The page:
The next tale also showcases a woman operating outside the rules, though this time a bit less criminally, in Susanna Calkins’ A Murder at Rosamund’s Gate. For Lucy Campion, a seventeenth-century English chambermaid serving in the household of the local magistrate, life is an endless repetition of polishing pewter, emptying chamber pots, and dealing with other household chores until a fellow servant is ruthlessly killed, and someone close to Lucy falls under suspicion. Lucy can’t believe it, but in a time where the accused are presumed guilty until proven innocent, lawyers aren’t permitted to defend their clients, and—if the plague doesn’t kill the suspect first—public executions draw a large crowd of spectators, Lucy knows she may never find out what really happened. Unless, that is, she can uncover the truth herself. Determined to do just that, Lucy finds herself venturing out of her expected station and into raucous printers’ shops, secretive gypsy camps, the foul streets of London, and even the bowels of Newgate prison on a trail that might lead her straight into the arms of the killer.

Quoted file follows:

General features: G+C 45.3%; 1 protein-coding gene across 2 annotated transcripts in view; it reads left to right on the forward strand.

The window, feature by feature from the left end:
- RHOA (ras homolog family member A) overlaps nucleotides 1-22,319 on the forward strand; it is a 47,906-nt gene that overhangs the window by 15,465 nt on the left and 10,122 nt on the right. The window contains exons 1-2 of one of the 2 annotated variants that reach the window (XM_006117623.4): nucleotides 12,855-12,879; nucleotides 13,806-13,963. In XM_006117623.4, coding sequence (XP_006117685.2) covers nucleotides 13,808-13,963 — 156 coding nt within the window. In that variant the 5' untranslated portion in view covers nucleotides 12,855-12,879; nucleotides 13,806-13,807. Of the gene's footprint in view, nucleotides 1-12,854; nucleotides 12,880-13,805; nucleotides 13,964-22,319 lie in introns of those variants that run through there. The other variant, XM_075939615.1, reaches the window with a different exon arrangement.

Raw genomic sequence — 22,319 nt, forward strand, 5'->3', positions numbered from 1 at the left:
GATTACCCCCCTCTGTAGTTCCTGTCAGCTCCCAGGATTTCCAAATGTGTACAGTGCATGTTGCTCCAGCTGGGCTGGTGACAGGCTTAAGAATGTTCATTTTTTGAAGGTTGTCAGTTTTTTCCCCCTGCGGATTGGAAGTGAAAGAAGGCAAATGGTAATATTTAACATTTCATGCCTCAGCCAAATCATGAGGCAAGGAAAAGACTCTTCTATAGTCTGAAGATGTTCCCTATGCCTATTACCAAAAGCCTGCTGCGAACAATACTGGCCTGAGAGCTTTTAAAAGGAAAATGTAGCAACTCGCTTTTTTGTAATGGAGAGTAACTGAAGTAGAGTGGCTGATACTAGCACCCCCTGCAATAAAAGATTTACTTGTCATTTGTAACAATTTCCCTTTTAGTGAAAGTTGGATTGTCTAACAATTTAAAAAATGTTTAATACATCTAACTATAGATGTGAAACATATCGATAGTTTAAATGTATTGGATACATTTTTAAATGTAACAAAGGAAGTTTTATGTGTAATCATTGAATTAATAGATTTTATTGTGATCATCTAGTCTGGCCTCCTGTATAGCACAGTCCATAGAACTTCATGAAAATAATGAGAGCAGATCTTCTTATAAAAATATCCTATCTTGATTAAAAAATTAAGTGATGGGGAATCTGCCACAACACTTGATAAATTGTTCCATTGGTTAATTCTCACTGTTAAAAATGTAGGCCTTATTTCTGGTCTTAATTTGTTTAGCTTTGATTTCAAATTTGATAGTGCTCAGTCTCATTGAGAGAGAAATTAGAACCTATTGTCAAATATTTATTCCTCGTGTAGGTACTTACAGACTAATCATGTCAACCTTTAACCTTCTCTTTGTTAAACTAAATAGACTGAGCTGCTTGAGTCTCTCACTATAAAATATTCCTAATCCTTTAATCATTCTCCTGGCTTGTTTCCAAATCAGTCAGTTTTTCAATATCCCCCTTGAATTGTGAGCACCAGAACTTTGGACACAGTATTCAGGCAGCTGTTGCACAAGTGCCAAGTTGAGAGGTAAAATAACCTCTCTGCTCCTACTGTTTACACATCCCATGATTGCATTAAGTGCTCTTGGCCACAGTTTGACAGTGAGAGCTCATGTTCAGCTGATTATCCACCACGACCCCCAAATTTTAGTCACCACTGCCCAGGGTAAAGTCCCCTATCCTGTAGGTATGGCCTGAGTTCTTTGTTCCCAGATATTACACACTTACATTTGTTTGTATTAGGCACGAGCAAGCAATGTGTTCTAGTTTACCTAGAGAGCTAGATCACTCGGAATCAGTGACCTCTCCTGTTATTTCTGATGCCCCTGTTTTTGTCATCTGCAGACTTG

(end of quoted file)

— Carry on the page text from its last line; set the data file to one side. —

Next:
In her debut novel Murder at Rosamund’s Gate, Susanna Calkins seamlessly blends historical detail, romance, and mystery in a moving and highly entertaining tale.
In The Inquisitor’s Wife by Jeanne Kalogridis, we bring you espionage, double-crossing, illicit love, religion, and the Inquisition! (because nobody expects the Spanish Inquisition!)
From the author of the critically acclaimed BORGIA BRIDE and THE SCARLET CONTESSA, comes another irresistible historical novel set during the Spanish Inquisition about a young woman who will stop at nothing to save her people from Torquemada’s torturers:
THE INQUISITOR’S WIFE.